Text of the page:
Beer-off Liquor store (Yorks, Lancs, from "Beer sold for off-the-premises consumption")

Belisha Beacon Orange light signifying pedestrian crossing

Belisha Crossing Pedestrian crossing (named after person proposing it)

Bender Drinking spree, Homosexual person, Lavish break from work

Berk Person behaving like a moron - can also be spelled Burke

Bill (restaurant) Check

Bin Garbage can

Bin liner Garbage bag

Biscuit Cookie

Biscuit, savoury Cracker

Black Maria Paddywagon

Blancmange A pudding made from corn starch, milk, sugar and vanilla, often coloured

Blighty England (dated)

Blob, On the Menstruating

Block of flats Apartment house

Bloke Guy (Interestingly some former English colonies shorten "Bloke" to "Oke")

Bloody Mild expletive or Very ("This is bloody heavy!" or "Things are bloody at the moment.")

Blotto Drunk (adjective meaning inebriate) Bob Shilling (no longer currency, but still used as in "a couple of bob" = cheap Nine Bob Note expression for something counterfeit, or a homosexual "Queer as a nine bob note"

Bobby Policeman

Bobby's Job Easy task

Boddles A large quantity, e.g. "boddles of dosh" = "a lot of money".

Bog Restroom, toilet

Bogroll Bathroom tissue (toilet paper)

Bollock (v) To reprimand. A Bollocking = a severe reprimand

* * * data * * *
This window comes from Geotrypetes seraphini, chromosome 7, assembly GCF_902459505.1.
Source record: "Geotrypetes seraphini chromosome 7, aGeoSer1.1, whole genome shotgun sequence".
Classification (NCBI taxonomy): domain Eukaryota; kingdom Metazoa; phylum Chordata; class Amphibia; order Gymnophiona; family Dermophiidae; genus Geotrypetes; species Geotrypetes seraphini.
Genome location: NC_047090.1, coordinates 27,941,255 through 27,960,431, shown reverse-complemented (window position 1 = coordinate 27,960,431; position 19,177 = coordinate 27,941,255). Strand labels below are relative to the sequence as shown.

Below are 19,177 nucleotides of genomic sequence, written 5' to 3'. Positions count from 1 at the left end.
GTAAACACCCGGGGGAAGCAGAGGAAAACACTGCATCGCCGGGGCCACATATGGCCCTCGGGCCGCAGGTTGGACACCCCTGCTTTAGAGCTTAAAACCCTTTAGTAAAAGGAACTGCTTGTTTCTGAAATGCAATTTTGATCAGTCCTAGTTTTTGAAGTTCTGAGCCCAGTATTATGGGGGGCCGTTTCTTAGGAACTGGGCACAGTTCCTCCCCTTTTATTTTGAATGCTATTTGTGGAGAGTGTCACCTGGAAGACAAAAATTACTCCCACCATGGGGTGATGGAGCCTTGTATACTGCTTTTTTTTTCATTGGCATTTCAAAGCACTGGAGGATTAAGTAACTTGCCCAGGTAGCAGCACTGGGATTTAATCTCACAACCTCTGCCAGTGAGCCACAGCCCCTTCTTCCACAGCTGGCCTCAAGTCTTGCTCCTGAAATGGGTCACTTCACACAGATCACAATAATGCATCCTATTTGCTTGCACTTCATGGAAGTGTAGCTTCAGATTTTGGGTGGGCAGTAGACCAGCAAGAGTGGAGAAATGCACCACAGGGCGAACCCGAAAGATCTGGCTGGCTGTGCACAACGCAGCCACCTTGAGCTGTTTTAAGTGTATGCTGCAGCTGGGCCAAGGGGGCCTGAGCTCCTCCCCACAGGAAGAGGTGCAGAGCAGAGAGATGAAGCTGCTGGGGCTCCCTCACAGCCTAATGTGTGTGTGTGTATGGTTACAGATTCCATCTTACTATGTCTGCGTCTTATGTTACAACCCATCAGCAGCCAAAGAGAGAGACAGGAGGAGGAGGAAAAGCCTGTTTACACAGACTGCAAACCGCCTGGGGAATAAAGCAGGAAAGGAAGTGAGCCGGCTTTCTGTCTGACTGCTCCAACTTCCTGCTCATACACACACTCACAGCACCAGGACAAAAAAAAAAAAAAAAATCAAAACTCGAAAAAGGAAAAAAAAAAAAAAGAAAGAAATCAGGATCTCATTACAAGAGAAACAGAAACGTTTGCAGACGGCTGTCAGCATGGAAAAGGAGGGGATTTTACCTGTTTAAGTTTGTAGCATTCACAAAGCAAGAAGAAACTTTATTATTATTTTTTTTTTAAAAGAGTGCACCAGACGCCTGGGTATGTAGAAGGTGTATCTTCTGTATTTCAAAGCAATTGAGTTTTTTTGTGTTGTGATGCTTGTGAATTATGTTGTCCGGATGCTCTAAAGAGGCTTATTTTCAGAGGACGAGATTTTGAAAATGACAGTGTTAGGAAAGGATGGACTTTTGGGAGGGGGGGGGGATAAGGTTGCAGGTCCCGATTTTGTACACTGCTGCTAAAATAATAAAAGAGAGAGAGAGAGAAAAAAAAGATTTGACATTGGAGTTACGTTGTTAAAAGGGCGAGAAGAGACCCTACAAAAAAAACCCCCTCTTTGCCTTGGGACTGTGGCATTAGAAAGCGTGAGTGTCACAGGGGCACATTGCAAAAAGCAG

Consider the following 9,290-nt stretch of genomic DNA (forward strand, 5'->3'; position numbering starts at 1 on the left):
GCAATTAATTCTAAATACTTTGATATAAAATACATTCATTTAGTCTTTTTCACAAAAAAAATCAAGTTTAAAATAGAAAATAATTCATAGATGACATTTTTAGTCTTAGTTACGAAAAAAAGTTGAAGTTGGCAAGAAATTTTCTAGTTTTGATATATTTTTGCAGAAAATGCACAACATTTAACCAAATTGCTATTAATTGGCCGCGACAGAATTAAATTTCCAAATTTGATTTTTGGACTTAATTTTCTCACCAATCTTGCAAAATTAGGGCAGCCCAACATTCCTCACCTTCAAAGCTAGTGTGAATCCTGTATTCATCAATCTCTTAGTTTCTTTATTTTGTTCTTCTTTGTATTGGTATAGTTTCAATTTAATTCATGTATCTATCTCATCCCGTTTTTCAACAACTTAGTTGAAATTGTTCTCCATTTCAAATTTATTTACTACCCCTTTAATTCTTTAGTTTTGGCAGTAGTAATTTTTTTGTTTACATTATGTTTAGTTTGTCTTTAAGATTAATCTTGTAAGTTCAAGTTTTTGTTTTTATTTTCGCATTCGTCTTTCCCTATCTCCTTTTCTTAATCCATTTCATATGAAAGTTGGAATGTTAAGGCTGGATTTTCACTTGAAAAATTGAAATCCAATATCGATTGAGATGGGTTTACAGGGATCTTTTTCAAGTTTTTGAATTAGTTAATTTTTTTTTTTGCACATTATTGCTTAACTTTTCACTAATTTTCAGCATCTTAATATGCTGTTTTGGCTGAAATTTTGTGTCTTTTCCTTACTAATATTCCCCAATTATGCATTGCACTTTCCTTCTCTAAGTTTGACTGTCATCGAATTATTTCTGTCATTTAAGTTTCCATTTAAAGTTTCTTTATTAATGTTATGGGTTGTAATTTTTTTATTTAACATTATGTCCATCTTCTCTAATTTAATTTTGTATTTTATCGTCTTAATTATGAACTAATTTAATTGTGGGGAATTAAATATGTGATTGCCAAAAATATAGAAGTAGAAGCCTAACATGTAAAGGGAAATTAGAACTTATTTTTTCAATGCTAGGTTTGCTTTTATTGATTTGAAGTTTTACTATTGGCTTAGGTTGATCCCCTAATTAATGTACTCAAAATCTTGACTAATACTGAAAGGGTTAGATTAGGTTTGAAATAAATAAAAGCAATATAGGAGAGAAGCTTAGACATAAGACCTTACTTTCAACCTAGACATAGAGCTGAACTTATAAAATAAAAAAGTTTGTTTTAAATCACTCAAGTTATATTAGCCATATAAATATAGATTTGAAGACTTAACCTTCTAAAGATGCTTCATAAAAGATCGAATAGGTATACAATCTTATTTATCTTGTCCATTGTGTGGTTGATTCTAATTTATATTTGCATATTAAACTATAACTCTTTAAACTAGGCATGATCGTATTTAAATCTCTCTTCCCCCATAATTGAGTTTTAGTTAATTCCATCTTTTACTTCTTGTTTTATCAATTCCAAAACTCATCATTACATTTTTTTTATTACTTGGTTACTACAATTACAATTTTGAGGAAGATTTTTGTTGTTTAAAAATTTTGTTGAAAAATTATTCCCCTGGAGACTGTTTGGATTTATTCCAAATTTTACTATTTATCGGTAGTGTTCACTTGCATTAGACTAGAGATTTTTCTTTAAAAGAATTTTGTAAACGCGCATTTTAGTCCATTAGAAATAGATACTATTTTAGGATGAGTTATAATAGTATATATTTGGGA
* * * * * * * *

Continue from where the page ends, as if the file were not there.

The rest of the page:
Bollocks Balls (testicles), nonsense

Bolshy Aggressive, difficult (from Bolshevik) Bonk verb - Have sex with, noun - the sex act ("We had a bonk") Bonkers crazy - "He's quite bonkers, you know..."

Bonnet Hood (of car)

Book Reserve (meaning to order, tickets etc., in advance)

Boot Trunk (of car)

Bottoms Up! Toast before drinking (meaning turn the bottoms of the glasses up - i.e. drink)

Bounder Cad

Braces Suspenders

Brock Badger (dated)

Brolly Umbrella

Brooch Pin

Bubble and squeak Mashed potatoes mixed with Cabbage or Brussels Sprouts and fried in meat juices

Bugger all Nothing

Bum Buttocks

Bun in the oven Pregnant

Bung (noun) Stopper

Bung (verb) Toss

Busker Street performer

Butty Sandwich (from "Buttered Bread")


Cabinet maker Skilled carpenter (compare with Joiner)

Cadge Beg or scrounge, borrow something from reluctant lender

Calabrese Broccoli rabe

Canteen Staff restaurant

Caravan Towed motor home, RV, Trailer

Car park Parking lot

Carpet (verb) Reprimand

Carriageway Highway

Carrier bag Shopping bag

Casualty (department) Emergency Room

Chat show Talk show

Chat up Chat flirtatiously or proposition for sex

Cheerio Goodbye

Cheers Ubiquitous term meaning Thank you, Goodbye, Hello (rarely), or a salutation before drinking

Chemist Pharmacist

Cheque Check

Chips French fries

Chuffed Pleased (from the French for "warmed")

Cinema Movie theater (also "the pictures", as in "I'm going to the pictures")

Clingfilm Plastic wrap (brand name)

Clippie Bus conductor (Scotland and some parts of England)

Close Dead end (road name - as in Acacia Close, which would be a dead end)

Clothes Peg Clothes pin Cobblers Testicles, or nonsense - "What a load of cobblers!"

Coney Rabbit (technically a Rabbit is the young of a Coney)

Conker Horse chestnut (the game of "Conkers" is played with horse-chestnuts)

Cooker Stove or oven

Coppice See copse. Also used as a verb - to cut upper branches off trees, sim. to "pollard"

Copse Thicket

Cornflour Corn starch

Cotton wool Cotton

Courgette Zucchini

Coriander Cilantro

Cracker Party favor

Crapper Toilet

Creche Day care center

Crisps Potato chips

Crumpet Attractive woman ... or an English muffin

Cul de sac Dead end (another French derivative)

Cuppa Cup of tea

Current account Checking account

Cutting Clipping (eg from a newspaper)